During the first week of the new year, Mesquite Rotary members took a trip to Mexicali, Mexico, to participate in a service project; they painted a school for the deaf among other things.
Jake Noll, Rick Tuttle, Brad Ballif, Misty Buchhalter and Keith Buchhalter traveled the 340-plus miles for a trip they aren’t soon likely to forget.
How this service project began is as difficult to answer as, “What came first, the chicken or the egg?”
Keith Buchhalter has been a long-time member of Mesquite Rotary, supporter of the community and all things Mesquite and is always present at events in town but now he took Mesquite Rotary members and his wife along for an international project. So, did Mesquite Rotary inspire Buchhalter or did Buchhalter inspire the Rotary?
Buchhalter says it’s been an ongoing project since 2018 when fellow Rotary member, John Chase, invited Buchhalter on the first trip to Mexicali.
Both Buchhalters agreed that instead of giving each other Christmas gifts, they would take the money otherwise spent on gifts and donate it or use it to fund their international projects. When Rotary members make the journeys to these out of town project, they are responsible for their own travel and lodging expenses.
The Buchhalters knew then that this would be an ongoing commitment but didn’t know exactly what the game plan was, but they knew they were along for the ride no matter what. They solicited the help of other Mesquite Rotary members and made a couple more trips.
In September, the Buchhalters along with Dale Rust placed a Buddy Bench at the same school, took some donated items to a local church and were introduced to a pastor who feeds 100 children and their family members every week for free; it was a humbling experience for the three.
It didn’t matter at this point whether Buchhalter was the chicken or the egg, his and Misty’s hearts were touched, and the couple set about planning the trip in January along with other Rotary clubs from Southern Nevada and California.
The five Mesquite Rotary Members were warmed by the people, places and things they saw when they arrived. The school’s principal was grateful for the help she received in fulfilling her mission of providing a place where the kids feel, welcome, and environment that is appealing but most of all a place where the kids feel safe.
“The kids at the school come from impoverished neighborhoods and daily life with a special needs child is stressful and can sometimes destroy a family,” said Buchhalter. What impressed me the most is that the kids aren’t the only ones who arrived at the school, the entire family came, and the principal encourages and supports family participation in the education of the students.”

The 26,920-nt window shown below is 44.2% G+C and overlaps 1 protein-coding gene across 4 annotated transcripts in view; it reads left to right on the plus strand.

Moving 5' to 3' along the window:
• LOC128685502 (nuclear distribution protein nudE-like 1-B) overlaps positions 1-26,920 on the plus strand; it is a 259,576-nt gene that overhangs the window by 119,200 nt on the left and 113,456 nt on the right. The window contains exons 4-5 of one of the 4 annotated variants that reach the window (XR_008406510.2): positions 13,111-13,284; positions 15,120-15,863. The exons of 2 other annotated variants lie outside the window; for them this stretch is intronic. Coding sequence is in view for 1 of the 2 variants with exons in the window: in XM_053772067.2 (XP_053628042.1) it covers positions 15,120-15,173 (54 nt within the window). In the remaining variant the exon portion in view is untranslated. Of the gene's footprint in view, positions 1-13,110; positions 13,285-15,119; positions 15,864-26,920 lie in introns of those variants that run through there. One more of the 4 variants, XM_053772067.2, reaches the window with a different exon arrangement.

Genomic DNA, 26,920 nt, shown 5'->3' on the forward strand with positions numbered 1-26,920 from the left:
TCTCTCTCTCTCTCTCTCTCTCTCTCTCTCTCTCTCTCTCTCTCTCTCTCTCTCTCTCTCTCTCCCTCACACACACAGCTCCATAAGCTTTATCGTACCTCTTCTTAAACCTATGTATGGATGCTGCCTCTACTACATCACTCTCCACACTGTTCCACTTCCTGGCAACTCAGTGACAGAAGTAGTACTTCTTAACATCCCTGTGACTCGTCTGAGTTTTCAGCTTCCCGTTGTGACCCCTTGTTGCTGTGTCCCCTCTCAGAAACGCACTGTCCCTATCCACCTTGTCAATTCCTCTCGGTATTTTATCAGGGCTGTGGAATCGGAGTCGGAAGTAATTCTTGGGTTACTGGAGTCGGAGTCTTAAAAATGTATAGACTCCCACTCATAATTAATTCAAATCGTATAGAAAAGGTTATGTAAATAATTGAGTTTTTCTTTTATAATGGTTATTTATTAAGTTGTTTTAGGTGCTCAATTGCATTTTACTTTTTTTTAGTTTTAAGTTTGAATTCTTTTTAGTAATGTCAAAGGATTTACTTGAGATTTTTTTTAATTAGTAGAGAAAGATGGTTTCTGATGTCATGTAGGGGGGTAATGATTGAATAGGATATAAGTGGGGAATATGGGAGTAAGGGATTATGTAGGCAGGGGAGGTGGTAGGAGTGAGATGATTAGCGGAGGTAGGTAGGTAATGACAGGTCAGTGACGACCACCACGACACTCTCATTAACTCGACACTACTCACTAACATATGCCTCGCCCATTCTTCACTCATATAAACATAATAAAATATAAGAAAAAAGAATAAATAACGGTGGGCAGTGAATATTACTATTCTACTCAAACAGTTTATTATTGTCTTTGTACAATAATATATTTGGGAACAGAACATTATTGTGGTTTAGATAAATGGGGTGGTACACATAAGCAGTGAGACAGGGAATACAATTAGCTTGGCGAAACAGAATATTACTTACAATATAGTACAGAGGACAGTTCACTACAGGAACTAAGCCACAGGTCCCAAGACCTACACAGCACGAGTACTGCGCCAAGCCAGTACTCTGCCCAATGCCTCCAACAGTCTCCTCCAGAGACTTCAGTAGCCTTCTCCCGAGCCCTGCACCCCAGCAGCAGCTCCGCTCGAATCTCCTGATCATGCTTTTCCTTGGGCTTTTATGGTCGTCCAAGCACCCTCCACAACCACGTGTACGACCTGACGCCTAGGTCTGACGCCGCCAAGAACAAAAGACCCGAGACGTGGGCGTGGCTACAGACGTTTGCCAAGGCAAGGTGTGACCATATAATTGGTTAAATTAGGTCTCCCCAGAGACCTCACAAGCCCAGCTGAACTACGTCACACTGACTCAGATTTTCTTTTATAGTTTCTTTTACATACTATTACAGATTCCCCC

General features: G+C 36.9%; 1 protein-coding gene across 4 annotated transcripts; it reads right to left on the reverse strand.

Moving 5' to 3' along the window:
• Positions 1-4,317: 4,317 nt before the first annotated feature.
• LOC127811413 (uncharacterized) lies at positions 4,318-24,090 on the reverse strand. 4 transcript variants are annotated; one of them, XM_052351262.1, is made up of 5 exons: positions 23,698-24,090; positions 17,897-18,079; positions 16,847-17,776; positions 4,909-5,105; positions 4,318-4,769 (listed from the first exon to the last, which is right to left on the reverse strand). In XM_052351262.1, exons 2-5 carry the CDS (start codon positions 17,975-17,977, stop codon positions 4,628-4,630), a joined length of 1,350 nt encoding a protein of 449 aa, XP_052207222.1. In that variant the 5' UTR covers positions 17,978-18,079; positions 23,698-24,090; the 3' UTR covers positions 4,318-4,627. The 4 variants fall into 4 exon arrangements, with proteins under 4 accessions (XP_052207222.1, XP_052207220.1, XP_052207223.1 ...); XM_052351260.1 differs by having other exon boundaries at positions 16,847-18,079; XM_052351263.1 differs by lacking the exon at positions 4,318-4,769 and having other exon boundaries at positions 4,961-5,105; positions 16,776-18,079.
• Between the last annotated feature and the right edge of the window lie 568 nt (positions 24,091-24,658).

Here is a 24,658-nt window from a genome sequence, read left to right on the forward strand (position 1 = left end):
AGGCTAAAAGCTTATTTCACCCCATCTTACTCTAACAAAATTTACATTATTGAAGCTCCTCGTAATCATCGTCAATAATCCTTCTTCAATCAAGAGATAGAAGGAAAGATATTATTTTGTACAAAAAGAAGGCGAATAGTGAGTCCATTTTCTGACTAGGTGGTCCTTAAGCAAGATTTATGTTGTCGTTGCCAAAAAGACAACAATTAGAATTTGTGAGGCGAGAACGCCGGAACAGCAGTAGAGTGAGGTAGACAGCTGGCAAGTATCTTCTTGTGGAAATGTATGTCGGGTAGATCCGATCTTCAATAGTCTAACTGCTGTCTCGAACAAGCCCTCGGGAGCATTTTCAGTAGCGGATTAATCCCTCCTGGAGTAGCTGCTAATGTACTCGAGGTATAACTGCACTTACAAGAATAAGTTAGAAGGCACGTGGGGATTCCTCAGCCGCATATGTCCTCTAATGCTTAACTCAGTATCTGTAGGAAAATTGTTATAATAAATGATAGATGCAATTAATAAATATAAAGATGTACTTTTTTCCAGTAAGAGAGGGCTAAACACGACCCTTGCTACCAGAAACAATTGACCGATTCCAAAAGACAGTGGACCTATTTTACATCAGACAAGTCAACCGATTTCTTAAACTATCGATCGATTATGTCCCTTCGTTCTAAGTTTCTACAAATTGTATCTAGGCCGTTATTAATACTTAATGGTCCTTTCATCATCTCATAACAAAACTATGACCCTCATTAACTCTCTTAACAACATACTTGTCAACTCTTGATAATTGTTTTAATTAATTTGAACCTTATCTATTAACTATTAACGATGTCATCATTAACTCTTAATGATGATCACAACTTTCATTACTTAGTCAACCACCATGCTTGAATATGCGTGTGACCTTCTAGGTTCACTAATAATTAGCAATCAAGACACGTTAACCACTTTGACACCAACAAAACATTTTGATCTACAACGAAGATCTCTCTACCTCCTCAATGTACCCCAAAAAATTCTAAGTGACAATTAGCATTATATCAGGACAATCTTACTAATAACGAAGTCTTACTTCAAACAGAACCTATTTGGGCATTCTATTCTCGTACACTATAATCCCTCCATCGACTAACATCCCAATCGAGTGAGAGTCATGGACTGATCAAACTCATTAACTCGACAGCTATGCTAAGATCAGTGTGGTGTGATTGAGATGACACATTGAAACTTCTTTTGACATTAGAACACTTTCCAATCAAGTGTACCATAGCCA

The entire experience was so amazing…we didn’t think that a lot of people would show up to paint but over 100 showed up to help. What was supposed to be a three-day project was completed in half a day, the community spirit and involvement was incredibly touching.”
Since the project was completed much earlier than planned, Mesquite Rotary members, along with other Rotary Club members from California and other areas, returned to the church they had visited previously. One room they hadn’t previously seen was visited this time; it contained a water filtration system.
Mexicali water is no good and this filtration system worked well enough for the pastor to charge for filtered water to cover about thirty percent of the church’s expenses; he charged ten pesos for five gallons of water, the US equivalent of about fifty cents.
The church didn’t just wait for handouts from people, they tried everything in their power to be self-sufficient in their ability to help others; they even had a vegetable garden that was lovingly tended by all.
The pastor’s wish was to enlarge the room and upgrade the filtration system already in place; the upgrade would make them one hundred percent self-sufficient; the only thing holding them back was money.
Rotary members from Temecula and Mesquite began the rest of the conversation with one question, “How much?” When all the numbers were tallied the amount came to between $2,300 and $2,500. When they returned to the school for lunch that day they had additional conversations with the clubs from Las Vegas, the two clubs from Temecula and the Boulder City club; in less than one hour, they had commitments from all the clubs for $500 each and those Rotarians changed the lives of many community members for the better.
Buchhalter says the Mexicali project keeps growing; nobody knows exactly where it will lead them, but they know that in doing what they’re doing, they’re changing and improving people’s lives both here in their own community and communities elsewhere.
Rotary member Brad Ballif, who visited Mexicali for the first time since joining Rotary in May of 2019 said that his Rotary experiences have been some of the best of his life. He couldn’t have imagined what being a Rotary member meant before he joined, now he can’t imagine himself not being one.
If you want to get involved in improving your community and don’t know exactly what you’d like to do, Rotary may be a good place to begin looking; there are a number of community projects that Mesquite Rotary and Rotary Clubs International are involved in.
For more information on the Mesquite Rotary Club, contact Keith Buchhalter at 702-427-6278.